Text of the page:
Dozens of budget issues — including the one that threw lawmakers into a special session to finish work on the state budget — moved up the legislative ladder Tuesday, starting the next round of talks aimed at resolving differences between the House and Senate spending plans.
One of the largest issues "bumped" from lower-level negotiators to the House and Senate budget chiefs was how to structure payments from the state's Low Income Pool program to hospitals and other health-care providers that care for large numbers of low-income patients. A dispute over the so-called "LIP" program — as well as a plan to provide insurance coverage to poor Floridians — helped derail the regular session this spring.
The issue will now be handled by Senate Appropriations Chairman Tom Lee, R-Brandon, and House Appropriations Chairman Richard Corcoran, R-Land O' Lakes, in the next phase of budget negotiations, which are set to begin Wednesday. If Lee and Corcoran can't agree, the issues will be directly negotiated by Senate President Andy Gardiner, an Orlando Republican and hospital executive, and House Speaker Steve Crisafulli, R-Merritt Island.
"We just ran out of time, to be honest with you," said Senate Health and Human Services Appropriations Chairman Rene Garcia, a Hialeah Republican who led Senate negotiators on the health-care budget.
Lawmakers are trying to come up with a model for LIP that will soften the blow from the federal government's decision to reduce the program from nearly $2.2 billion in the current budget year, which ends June 30, to $1 billion next year. Lawmakers are also pouring $400 million in state tax dollars into an increase in Medicaid reimbursements for hospitals — drawing down almost $610.9 million in federal matching money — to offset the loss.
"I'd much rather make sure that it's right than to rush through it and to be worried about a deadline for what time we need to bump or any of those kinds of things," said House Health Care Appropriations Chairman Matt Hudson, a Naples Republican and the lead House negotiator. "We pushed it and we got an awful lot of agreement, and we're very close. But taking another day to make sure that we're appropriately handling in excess of a billion dollars, I think, is appropriate."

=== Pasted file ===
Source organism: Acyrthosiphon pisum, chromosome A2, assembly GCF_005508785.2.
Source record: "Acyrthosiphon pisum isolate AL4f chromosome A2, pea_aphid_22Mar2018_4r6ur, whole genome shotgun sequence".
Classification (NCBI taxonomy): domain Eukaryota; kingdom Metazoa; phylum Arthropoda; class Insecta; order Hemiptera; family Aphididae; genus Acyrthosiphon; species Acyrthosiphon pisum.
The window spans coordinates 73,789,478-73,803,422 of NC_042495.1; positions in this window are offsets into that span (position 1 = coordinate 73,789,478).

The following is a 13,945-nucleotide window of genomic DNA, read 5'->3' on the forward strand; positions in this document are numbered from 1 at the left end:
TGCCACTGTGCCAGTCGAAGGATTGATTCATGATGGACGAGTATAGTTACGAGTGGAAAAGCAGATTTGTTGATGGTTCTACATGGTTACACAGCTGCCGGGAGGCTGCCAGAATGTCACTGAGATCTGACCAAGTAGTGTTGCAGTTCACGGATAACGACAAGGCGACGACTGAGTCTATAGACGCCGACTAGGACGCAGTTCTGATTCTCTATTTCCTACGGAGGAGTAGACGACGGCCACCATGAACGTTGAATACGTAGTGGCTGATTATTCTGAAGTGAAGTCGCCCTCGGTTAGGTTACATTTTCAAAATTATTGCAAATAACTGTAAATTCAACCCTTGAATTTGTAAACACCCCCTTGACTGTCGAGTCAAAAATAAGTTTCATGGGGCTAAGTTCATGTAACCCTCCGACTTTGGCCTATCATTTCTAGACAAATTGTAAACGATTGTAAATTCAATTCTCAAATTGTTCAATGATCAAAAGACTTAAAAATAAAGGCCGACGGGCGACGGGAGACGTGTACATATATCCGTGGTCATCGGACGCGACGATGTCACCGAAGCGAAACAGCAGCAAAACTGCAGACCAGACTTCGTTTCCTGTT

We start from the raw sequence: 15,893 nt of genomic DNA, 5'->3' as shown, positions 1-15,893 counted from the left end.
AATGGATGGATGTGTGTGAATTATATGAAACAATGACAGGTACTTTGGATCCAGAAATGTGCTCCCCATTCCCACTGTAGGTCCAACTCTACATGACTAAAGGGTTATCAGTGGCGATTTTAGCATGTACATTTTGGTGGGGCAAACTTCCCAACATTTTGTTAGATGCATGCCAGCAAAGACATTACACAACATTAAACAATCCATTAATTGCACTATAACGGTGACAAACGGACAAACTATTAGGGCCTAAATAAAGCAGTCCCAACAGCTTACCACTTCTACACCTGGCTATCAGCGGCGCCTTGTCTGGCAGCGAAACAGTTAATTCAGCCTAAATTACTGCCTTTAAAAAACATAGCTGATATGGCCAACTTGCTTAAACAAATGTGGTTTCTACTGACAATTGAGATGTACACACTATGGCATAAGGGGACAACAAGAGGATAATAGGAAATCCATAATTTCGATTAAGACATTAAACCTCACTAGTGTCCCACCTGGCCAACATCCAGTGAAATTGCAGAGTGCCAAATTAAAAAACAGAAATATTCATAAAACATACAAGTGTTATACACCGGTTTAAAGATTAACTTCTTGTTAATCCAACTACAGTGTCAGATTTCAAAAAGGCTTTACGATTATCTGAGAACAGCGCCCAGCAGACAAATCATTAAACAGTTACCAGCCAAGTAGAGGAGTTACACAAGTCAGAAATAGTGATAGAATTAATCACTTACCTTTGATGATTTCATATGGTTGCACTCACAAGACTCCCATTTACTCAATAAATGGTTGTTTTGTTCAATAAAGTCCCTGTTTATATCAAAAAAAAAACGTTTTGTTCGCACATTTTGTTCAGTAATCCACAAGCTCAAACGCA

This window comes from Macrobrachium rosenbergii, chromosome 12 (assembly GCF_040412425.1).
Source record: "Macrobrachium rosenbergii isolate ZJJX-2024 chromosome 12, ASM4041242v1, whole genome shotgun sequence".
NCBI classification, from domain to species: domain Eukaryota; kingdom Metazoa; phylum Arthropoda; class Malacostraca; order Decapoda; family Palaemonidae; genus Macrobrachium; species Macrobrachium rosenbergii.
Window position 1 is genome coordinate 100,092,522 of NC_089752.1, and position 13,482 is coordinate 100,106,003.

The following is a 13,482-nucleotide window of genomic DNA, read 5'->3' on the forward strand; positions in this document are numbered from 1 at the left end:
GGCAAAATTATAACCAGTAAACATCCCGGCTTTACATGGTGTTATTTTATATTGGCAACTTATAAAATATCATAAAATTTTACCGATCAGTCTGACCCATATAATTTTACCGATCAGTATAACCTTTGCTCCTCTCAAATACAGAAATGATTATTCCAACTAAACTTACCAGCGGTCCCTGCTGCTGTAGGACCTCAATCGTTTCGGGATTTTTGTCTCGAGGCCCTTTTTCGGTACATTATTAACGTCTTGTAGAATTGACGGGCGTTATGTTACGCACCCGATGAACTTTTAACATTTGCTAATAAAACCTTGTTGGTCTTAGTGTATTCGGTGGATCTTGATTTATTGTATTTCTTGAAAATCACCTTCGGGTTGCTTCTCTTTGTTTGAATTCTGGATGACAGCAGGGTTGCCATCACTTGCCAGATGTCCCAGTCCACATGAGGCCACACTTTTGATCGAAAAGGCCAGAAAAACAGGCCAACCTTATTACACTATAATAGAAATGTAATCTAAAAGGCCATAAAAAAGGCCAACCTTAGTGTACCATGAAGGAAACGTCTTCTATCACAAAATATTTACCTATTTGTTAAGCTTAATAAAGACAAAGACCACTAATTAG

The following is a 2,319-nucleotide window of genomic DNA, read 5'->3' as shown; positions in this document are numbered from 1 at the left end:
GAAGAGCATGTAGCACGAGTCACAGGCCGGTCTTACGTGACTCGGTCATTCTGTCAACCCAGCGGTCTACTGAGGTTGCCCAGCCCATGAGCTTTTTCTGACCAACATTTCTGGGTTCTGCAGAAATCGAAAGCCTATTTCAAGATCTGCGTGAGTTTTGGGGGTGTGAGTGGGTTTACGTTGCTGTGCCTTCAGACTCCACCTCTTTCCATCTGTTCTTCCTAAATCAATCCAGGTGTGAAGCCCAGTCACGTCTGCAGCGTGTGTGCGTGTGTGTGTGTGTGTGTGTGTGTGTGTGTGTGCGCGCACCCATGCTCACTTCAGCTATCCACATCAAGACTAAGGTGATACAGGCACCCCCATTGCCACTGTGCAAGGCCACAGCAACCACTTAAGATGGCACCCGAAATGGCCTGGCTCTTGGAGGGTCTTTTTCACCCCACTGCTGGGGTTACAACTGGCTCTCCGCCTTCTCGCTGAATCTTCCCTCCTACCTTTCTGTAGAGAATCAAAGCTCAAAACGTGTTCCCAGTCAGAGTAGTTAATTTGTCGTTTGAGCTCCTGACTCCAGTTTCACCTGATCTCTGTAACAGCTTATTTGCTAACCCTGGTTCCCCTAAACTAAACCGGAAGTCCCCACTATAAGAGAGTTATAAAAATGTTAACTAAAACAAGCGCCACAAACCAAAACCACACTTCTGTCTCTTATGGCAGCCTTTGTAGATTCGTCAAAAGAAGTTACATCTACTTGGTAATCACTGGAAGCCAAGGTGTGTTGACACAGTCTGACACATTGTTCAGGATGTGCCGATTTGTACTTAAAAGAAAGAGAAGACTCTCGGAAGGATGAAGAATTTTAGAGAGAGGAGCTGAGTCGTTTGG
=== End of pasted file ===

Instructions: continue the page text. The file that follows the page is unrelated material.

The Legislature is racing a June 30 deadline to get a budget agreement or face the prospect of a government shutdown.
Meanwhile, the federal government asked a judge Tuesday to reject Gov. Rick Scott's request for court-ordered mediation in a lawsuit about health-care funding. Scott filed the lawsuit this spring arguing that the Obama administration was trying to unconstitutionally link continuation of the Low Income Pool program with expansion of Medicaid.
The lawsuit has continued after the federal agency that oversees Medicaid told state officials they can tentatively expect $1 billion in state and local funds next year for LIP, followed by $600 million the year after that.
"There is no basis for mediation as to the core issue alleged in plaintiffs' (the state's) complaint because the secretary (of the U.S. Department of Health and Human Services) has already stated definitively that she will not deny a LIP extension based on the state's failure to expand its Medicaid program and has already preliminarily concluded that a LIP can be approved for the next two years,'' the filing said.
Scott's office responded Tuesday by blasting the federal government.
"Sadly, the Obama administration continues to delay any final agreement on funding for the Low Income Pool," Scott spokeswoman Jackie Schutz said in a statement. "The state is continuing to request this issue be immediately resolved by any means possible."
Lawmakers have been moving ahead with the $1 billion number and seem content to do so while letting the lawsuit play out.
"I've focused entirely on our process," Hudson said. "What might be going on in the courts and what-not, I don't want to even ponder, frankly, when the outcome of that may or may not be relative to our special session timeframe."
Other budget issues were "bumped" across the board Tuesday. Many of them are projects and other spending items sought by lawmakers for local constituencies back home.
But there were some agreements reached Tuesday. The House and Senate struck a deal to modify the performance funding system for state universities. The Senate had wanted to plow $200 million of state money into the system while having universities put $200 million of their current budget at risk; instead, the state will pay $150 million while universities contribute $250 million to the plan.
The Senate also dropped a demand to use a budget-related bill to place limits on new four-year degrees at state colleges in exchange for other concessions from the House. But several other pieces of education policy, including broader eligibility for personal learning scholarship accounts for students with disabilities, remain unresolved.
Negotiators, though, focused primarily on a 3 percent increase in per-student funding for education. While the new number is short of a record on a per-pupil basis, the total amount of funding sent to schools will be the largest ever. Sen. Don Gaetz, who oversees his chamber's education budget, said some had seen that as unlikely given the state's budget situation.
"And in fact, I think we can turn in a report showing that education in many cases in many ways will have its best year in Florida history," said Gaetz, R-Niceville.